2. If the media is to blame for making you feel fat, then turn off that media. Someone stated how they had to fight the media to make their daughter not feel fat or unwanted. Well, that person should teach their daughter to feel fit and not rely on those who do not know her to set her definitions (Also, one should probably only do this if the daughter actually is fit.) Educate her. Give her strength to fight back and love her body. To paraphrase Louis C.K. when he said someone there shouldn’t be gay marriage because “What would I tell my kids?”, don’t put it on the media to form your children's opinion of themselves because you don’t want to have a talk with your kid and raise them the right way.

3. Finally, cool it with the complaining about airbrushing and photoshop. We all pretty much assume those covers are touched up. And if you think there should be no touching up of photos, then don’t wear make-up, don’t comb your hair, throw away the spanx and don’t wear black because you know it is slimming. There is nothing wrong with putting our best foot forward in trying to look presentable. There is a great deal right with not trying to cover up something in an attempt to pretend it doesn't exist.

What bothers me most about these campaigns is that they actually do more harm than good. Why should one group of people (those who are fit and take care of themselves) feel bad about these decisions because another group (those who don’t) may have been made to feel bad about how they are? How about we just don’t make anyone feel bad about what they are doing unless it is harmful? Being too thin is just as bad as being too fat. Not running enough is probably as bad as running too much. Being/doing/having too much of anything is usual on par with the same on the other side of the scale. Shaming those who make a concerted effort to be fit doesn’t help the plight of those who don’t. It just creates a safety band-aid.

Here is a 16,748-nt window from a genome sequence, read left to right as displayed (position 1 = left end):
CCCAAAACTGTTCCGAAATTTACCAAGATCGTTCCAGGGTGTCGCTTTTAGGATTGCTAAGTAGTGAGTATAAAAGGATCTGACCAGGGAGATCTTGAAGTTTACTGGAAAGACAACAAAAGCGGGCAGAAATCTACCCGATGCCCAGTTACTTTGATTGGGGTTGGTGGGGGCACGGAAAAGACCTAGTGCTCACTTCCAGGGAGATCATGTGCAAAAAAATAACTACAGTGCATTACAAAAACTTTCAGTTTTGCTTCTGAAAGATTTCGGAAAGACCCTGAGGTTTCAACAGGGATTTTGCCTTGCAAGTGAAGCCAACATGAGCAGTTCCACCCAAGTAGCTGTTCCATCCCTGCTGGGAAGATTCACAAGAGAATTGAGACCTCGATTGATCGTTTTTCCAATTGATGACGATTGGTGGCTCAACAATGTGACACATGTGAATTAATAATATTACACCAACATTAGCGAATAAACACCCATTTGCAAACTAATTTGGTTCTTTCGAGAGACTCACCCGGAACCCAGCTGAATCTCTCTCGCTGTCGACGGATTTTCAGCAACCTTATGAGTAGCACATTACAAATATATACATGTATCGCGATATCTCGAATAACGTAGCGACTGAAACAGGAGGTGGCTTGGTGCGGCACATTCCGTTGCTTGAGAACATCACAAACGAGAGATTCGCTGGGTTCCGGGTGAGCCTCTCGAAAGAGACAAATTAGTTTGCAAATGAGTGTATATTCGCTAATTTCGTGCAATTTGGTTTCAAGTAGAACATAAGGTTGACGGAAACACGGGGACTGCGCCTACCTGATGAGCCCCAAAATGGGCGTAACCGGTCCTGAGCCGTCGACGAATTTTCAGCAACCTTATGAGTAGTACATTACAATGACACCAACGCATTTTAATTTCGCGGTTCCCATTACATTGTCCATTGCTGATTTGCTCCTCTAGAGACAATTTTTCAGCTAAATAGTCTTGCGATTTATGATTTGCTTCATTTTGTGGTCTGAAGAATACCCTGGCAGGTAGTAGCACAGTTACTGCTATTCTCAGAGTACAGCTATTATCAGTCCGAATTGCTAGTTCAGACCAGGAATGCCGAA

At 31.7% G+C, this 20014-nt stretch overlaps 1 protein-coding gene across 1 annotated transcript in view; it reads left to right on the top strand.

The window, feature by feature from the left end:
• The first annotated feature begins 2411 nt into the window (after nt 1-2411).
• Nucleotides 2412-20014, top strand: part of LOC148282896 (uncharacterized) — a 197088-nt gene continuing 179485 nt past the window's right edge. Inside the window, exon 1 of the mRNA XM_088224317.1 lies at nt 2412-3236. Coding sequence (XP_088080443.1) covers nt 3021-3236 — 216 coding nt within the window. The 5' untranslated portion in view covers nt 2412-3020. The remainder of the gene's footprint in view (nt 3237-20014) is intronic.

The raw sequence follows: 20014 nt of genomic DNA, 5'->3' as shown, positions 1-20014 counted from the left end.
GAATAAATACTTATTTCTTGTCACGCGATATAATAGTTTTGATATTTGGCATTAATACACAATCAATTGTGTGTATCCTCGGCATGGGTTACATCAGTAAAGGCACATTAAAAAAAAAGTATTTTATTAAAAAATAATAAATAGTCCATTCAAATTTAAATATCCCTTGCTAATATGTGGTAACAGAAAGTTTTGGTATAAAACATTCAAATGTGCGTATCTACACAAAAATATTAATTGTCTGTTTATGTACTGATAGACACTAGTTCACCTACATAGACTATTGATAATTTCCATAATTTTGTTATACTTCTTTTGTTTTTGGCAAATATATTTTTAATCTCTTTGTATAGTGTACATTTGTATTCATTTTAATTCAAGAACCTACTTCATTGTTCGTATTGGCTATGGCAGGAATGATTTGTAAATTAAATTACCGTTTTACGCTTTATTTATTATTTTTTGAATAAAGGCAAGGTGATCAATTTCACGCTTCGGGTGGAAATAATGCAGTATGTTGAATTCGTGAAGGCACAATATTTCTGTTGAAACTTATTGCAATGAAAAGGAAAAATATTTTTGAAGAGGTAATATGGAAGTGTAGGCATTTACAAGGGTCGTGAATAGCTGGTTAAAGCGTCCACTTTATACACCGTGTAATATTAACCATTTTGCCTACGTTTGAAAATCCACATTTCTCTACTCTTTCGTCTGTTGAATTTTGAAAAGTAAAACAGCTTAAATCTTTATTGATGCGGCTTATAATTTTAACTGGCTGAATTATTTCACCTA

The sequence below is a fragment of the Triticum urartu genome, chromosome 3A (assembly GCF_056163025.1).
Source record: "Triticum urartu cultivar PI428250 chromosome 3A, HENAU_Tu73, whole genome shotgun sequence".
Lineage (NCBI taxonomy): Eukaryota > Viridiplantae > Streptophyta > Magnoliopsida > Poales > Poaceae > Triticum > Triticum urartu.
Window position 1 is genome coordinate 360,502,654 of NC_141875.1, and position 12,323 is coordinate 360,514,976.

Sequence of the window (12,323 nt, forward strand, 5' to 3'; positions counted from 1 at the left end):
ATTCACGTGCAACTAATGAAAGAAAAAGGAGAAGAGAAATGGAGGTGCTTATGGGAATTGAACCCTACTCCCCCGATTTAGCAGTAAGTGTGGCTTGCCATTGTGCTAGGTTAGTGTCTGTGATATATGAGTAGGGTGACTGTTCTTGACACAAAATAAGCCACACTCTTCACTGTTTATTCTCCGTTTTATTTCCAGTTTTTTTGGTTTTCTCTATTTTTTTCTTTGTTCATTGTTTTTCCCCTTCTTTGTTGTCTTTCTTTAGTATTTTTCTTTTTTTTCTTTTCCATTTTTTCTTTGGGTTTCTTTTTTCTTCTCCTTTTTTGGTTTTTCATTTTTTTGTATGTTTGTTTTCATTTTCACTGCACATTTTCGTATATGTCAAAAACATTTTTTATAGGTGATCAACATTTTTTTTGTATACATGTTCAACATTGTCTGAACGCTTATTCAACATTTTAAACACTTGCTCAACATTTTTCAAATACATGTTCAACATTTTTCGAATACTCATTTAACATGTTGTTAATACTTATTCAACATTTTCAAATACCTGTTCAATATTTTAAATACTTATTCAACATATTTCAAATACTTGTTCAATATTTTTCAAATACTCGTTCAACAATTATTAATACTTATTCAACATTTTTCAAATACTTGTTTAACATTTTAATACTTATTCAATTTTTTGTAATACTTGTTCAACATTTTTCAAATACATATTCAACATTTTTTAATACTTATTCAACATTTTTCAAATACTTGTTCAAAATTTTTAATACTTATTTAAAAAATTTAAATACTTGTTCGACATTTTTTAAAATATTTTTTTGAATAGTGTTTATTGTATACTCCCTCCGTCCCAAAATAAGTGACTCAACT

You may recall the 'Hot Facebook Mom' Maria Kang who started off a firestorm. I loved her statement. She wasn’t touting any product or food. She was just stating that there are often people who use anything as an excuse to not do something else. She says the photo was not photoshopped but was “airbrushed”. In a second photo you can see she has stretch marks. She is just as “real” as any other woman. But because she dared to come down on the wrong side of the “every woman is a goddess!” fence she received a healthy dose of criticism.

Look, the problem we have in this country is complex. I would like to believe it is simply a Calories in, Calories Out thing but it is multi-tiered. As I am relatively fit, I don’t get the benefit of the doubt that I know what it is like to NOT be relatively fit. However, I do understand that as I have definitely had times in my life where I was no where close to being fit. I also know how hard I have to work to JUST be THIS relatively fit. As such, I get it is hard work to eat right, exercise properly, and fit it all into your daily life. It is not easy. We wish it was. That is why we settle for lap band surgery, fall prey to every diet that comes along on infomercials, and do virtually everything but actually eating right and exercising properly.